Bahadır KONU

There is a topic in C++ called friend classes. We don't usually prefer this but, can we let a class use private features of another in C#

Re: Visual C# Language Let a class use some private features of another class (Friend classes of C++)

Matthew Watson

Thankfully not. I always treated friend declarations with extreme prejudice in C++...

Friend declarations give extremely tight coupling, and usually indicate a design that needs some refactoring.




Re: Visual C# Language Let a class use some private features of another class (Friend classes of C++)

Peter Ritchie

About the closest you can get are Nested Classes; but they're not two-way. For example:

Code Snippet

using System;

public class Testing {
private int value;
private class Nest {
private Testing testing;
public Nest(Testing testing) {
this.testing = testing;
}
public void Method() {
testing.value = 1;
}
}
public int Value { get { return value; } }
}

public static void Main() {
Testing testing = new Testing();
testing.value = 1; // CS0122
}






Re: Visual C# Language Let a class use some private features of another class (Friend classes of C++)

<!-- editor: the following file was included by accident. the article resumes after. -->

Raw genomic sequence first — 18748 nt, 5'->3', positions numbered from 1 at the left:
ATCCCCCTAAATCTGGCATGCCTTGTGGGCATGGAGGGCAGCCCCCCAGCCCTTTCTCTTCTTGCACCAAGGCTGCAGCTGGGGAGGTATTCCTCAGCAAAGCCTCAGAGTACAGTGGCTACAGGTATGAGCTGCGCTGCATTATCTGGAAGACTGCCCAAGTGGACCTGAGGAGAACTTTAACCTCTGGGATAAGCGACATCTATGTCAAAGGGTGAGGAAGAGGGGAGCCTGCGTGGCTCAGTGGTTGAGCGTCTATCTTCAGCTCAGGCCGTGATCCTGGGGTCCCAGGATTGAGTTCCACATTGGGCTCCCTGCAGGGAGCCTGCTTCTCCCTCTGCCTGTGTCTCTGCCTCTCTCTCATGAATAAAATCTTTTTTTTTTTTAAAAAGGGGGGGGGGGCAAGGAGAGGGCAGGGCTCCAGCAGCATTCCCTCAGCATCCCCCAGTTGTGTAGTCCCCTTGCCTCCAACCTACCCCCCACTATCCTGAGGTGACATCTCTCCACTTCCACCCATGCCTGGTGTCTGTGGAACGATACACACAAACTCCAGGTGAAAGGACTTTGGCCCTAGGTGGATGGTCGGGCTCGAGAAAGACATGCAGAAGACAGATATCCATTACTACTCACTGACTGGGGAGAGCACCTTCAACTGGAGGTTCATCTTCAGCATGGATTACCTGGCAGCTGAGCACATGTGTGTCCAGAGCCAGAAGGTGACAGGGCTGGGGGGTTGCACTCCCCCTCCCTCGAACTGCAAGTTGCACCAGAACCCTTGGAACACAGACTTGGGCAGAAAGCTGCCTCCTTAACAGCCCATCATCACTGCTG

olanmills

This is kind of a pain for unit testing. Sometimes, we make methods public just for unit testing when they really should be private. We could put the unit tests in nested classes, internals or have the unit test classes inherit from the classes they are testing, but that wouldn't be as organized as the way we do it now.

I agree that the friend modifier can be bad design or even dangerous, but in the case of unit testing, I think it would be perfect.





Re: Visual C# Language Let a class use some private features of another class (Friend classes of C++)

Thomas Danecker

There is one alternative: You can use reflection to invoke private methods (if the code has sufficient permissions).




Re: Visual C# Language Let a class use some private features of another class (Friend classes of C++)

Matthew Watson

For unit tests, you could consider using InternalsVisibleToAttribute, which does exactly what it says on the tin - allows you to use "Friend Assemblies" (but it is pretty fiddly to use!).

(It does NOT allow you to access someone else's privates, tho' Wink)